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The Latest on Companies’ Efforts to Return Workers to the Office

Aug 23, 2023

Many companies are still reshaping plans for employees to return to the office. A few examples according to recent reports: 

  • Goldman Sachs wants its employees in the office 5 days a week, according to Bloomberg
  • Business Insider reported that Meta first informed employees of its RTO efforts in June, saying that from September 5, people who were hired to work in an office should return for at least part of the week. It tightened the policy in August, saying managers would follow up with workers each month and that they could be disciplined or even fired if they repeatedly failed to show up to the office. The mandate aims to help workers “foster healthy relationships and strong collaboration,” the company told workers in an email.
  • The article in Business Insider also said that Amazon “employees have been told they need to attend their teams’ “hub” offices, rather than just the Amazon office closest to where they live, and the company said that those who refuse to relocate will either have to find a new job internally within 60 days or leave the company through a “voluntary resignation.”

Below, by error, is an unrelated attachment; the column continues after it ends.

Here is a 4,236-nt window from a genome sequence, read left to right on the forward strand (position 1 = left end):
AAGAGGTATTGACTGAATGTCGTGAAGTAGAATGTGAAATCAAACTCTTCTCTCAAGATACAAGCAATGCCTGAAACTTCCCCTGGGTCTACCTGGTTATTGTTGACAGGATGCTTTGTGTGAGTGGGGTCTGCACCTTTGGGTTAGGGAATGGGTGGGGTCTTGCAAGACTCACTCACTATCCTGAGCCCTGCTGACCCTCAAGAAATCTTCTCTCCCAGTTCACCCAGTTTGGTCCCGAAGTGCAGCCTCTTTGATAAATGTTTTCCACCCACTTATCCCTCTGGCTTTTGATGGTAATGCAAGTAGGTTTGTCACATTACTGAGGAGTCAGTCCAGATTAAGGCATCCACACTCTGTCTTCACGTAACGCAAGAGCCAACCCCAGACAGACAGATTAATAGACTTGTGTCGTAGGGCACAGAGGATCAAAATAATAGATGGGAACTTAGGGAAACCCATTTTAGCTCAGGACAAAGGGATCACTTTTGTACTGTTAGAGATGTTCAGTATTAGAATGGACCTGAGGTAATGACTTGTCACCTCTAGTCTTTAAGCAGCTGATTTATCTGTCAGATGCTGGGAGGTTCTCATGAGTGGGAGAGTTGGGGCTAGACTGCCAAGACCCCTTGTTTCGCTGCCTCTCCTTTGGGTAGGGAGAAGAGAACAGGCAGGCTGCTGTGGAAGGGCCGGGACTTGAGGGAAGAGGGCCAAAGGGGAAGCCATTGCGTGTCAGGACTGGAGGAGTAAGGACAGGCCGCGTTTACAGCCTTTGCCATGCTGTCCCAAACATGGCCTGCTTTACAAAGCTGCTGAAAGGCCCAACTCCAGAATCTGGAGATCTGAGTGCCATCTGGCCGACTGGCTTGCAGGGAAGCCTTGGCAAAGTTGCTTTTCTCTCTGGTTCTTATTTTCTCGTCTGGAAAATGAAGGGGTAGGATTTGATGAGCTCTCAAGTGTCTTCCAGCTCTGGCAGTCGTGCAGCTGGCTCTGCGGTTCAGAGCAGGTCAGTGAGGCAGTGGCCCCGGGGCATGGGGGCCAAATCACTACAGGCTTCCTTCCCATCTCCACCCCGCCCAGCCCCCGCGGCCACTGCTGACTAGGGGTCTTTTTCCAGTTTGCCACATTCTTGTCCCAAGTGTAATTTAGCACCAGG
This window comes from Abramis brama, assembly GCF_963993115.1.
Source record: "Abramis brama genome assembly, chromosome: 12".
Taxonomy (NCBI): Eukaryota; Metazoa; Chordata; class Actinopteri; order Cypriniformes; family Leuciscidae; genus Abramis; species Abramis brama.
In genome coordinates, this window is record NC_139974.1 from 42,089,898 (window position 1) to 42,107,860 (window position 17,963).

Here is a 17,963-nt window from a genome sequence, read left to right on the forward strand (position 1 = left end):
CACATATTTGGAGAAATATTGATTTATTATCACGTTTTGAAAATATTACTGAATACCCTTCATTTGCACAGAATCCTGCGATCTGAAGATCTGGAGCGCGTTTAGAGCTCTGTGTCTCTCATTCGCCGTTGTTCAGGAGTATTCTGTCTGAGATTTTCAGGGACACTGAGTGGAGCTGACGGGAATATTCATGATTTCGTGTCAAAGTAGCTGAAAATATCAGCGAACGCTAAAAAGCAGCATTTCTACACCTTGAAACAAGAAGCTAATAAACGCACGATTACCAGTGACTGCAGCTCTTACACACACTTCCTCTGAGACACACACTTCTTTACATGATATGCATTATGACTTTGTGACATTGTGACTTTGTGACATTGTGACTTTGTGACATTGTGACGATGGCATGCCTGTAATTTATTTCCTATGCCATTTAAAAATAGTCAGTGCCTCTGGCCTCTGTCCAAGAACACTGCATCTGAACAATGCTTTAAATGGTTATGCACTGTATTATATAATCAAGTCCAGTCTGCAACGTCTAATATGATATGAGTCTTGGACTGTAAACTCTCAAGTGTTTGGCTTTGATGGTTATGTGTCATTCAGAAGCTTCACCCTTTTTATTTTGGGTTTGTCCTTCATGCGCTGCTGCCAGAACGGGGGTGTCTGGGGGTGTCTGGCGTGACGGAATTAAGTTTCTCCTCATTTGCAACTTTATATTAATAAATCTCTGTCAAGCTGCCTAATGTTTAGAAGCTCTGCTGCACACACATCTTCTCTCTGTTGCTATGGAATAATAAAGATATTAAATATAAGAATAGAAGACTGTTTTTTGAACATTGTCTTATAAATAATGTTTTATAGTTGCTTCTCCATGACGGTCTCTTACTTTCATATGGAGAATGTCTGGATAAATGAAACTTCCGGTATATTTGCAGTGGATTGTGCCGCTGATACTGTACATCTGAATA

But the mandates don’t necessarily mean that workers will come back. As CoreNet Global reported through a recent survey, there is a gap between the number of days mandated and the amount that workers are actually coming in. 

As people anticipate the “new normal,” at least one expert says it’s already here. 

There is no watershed moment on the horizon, according to Nick Bloom, leader of the WFH Research group that has been documenting flexible work arrangements since the first lockdowns in (March 2020), as reported in Fortune

The latest data, he says, shows that we have reached a status quo. “We’re not heading into the office, but we’re not heading out either. It is completely level.” 

David Harrison